The similar-looking word test

Clients who seem to read well, but spell poorly, are often referred to our service.

Their word-level reading is rarely as good as it seems. While they’re reading connected text, they’re relying on their oral language skills to help them identify the words. Take the supporting context away, by asking them to read lists of words, and they’re usually much less accurate. Their pseudoword decoding/word attack is also often quite weak.

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The Australian Curriculum Version 9.0

Prompted by an interesting Radio National interview with ACARA CEO David de Carvalho, I’ve been trying to get my head around early literacy in version 9.0 of the Australian Curriculum. It’s a definite improvement on previous versions, so WELL DONE to all those who argued for evidence-based practice, sorry I was too busy swimming through COVID-related mud to help.

My main interest is in the English strand for Foundation to Year 2, the vital learning-to-spell-and-decode years. Have predictable texts, multicueing and rote-memorisation of high-frequency wordlists finally been dumped? How specific is it about which phonemic awareness, phonics and morphology knowledge/skills to teach in the first three years? What does it say about spelling?

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The Education Research Reading Room podcast

I’ve just been listening to the latest episode of Ollie Lovell’s Education Research Reading Room (ERRR) podcast, the back catalogue of which is such a magnificent, free professional learning resource for teachers and others in education.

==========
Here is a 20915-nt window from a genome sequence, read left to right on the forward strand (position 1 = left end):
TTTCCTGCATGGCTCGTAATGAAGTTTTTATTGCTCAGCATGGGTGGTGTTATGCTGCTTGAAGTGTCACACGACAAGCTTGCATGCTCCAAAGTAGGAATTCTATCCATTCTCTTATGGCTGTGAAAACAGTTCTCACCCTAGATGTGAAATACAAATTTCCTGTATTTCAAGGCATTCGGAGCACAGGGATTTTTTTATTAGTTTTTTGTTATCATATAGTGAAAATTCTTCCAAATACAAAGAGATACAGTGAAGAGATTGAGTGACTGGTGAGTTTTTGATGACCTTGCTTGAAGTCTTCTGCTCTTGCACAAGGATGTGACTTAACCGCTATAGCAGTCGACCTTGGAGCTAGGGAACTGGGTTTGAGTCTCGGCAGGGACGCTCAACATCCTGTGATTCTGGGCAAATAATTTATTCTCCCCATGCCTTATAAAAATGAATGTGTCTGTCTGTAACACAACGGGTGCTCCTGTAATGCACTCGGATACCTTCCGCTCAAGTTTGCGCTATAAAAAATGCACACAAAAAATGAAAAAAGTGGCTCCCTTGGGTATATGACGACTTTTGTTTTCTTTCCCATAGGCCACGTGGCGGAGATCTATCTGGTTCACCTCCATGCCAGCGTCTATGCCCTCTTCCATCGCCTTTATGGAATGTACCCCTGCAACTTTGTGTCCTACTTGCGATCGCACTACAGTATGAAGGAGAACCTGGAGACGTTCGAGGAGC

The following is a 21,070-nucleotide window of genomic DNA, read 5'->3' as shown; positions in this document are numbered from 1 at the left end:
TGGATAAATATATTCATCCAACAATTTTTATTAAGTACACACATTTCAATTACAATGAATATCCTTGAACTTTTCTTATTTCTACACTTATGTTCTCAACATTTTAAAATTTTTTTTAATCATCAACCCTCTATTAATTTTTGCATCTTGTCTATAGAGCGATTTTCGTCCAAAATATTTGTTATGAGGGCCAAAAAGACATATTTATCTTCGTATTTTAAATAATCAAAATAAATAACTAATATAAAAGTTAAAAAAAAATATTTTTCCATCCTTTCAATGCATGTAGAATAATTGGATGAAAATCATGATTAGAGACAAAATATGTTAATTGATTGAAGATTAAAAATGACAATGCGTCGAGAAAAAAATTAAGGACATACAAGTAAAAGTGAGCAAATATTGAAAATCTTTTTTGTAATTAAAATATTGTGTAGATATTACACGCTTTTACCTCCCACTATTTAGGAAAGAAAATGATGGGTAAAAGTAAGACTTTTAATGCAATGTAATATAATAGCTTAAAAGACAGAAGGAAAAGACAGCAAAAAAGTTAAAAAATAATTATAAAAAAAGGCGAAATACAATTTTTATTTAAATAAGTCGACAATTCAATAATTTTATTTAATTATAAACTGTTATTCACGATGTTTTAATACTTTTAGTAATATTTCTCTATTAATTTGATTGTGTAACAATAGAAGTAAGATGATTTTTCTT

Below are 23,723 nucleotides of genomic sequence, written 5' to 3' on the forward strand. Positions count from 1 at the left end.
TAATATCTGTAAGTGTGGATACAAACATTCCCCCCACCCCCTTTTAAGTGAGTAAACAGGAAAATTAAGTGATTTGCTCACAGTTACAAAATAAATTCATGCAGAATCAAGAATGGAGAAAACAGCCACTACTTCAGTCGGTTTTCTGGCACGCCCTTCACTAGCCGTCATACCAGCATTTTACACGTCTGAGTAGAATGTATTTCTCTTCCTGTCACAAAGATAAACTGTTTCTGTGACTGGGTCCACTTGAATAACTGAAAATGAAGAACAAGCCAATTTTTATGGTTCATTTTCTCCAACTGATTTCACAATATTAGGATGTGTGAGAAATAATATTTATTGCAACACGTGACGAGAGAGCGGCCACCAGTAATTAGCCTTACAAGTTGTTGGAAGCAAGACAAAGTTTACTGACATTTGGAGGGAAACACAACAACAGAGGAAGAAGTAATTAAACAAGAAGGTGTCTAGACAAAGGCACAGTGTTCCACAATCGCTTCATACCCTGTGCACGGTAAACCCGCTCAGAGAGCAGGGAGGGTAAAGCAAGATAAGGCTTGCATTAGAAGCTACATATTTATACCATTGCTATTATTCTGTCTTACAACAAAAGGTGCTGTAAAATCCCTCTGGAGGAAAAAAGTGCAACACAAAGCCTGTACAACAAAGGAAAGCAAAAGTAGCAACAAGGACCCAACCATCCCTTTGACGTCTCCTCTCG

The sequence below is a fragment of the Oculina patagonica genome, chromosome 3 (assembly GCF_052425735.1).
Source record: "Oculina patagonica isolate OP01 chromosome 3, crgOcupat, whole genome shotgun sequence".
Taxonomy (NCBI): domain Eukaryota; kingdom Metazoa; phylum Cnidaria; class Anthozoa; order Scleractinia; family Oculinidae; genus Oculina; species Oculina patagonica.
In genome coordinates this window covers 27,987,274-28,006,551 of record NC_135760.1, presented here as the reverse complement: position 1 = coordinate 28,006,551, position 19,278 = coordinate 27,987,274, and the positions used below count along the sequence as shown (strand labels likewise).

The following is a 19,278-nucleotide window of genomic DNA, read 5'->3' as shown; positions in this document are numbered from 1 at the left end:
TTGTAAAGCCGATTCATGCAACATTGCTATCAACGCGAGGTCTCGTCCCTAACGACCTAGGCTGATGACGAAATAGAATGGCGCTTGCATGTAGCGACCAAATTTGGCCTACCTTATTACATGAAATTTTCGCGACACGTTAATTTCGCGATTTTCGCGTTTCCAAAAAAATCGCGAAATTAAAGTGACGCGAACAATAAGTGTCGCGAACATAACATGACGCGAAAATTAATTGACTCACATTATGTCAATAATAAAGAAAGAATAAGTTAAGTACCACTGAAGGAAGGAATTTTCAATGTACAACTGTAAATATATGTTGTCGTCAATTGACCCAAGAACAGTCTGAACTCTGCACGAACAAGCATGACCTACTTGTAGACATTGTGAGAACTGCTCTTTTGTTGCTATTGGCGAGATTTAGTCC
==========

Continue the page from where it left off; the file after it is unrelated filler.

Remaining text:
Ollie is a maths/science teacher and researcher here in Melbourne, but he’s brimming with curiosity and enthusiasm about education more generally, and always finds interesting people to interview, and asks them interesting questions.

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Phonics With Feeling Set 10 now available

I’ve just put six brand new Set 10 Phonics With Feeling printable decodable readers into the Spelfabet website shop. Like all these books, they cost 40c per print to make 5 copies, or 20c per print to make 30 copies. You provide the paper/card, printer and assembly time, which of course adds to the real cost, but if you’re short of funds, these are a very affordable way to boost your library of decodable text.

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What sounds did you SAY (not just hear) in that word?

If you haven’t listened to the US Reading League’s podcast with Dr Jeannine Herron, or watched it on YouTube, I highly recommend it. She’s an inspiration, the perfect tonic if you’re feeling a bit wearied by swimming-through-COVID-mud, as I am.

At 84, she has a wonderful laugh, rogue chickens, and is planning to write a new program, not resting on her life’s laurels as a teacher, activist, research scientist, adventurer, writer, editor, and a program and software developer.

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New printable decodable books, including an extra free one

To celebrate the removal of predictable texts and multicueing from the Australian National Curriculum (yippee!), more Phonics with Feeling printable decodable books are now available from the Spelfabet website.

These provide an affordable way to help Year 1 and 2 students, advanced Foundation students, and slightly older strugglers to build decoding skills. They are longer than most decodable books, allowing for cohesive narratives, entertaining plots, engaging characters, and themes worth talking about.

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New 2 ways to spell vowels cards, including a free deck

Some students need smaller-than-average steps and extra practice to get spelling patterns into long-term memory. Games are a great, nag-free way to get in lots of targeted, extra repetitions.

The newest set of download-and-print Spelfabet phonics playing cards has 14 decks, each with one vowel sound spelt two ways, and includes a free sample deck:

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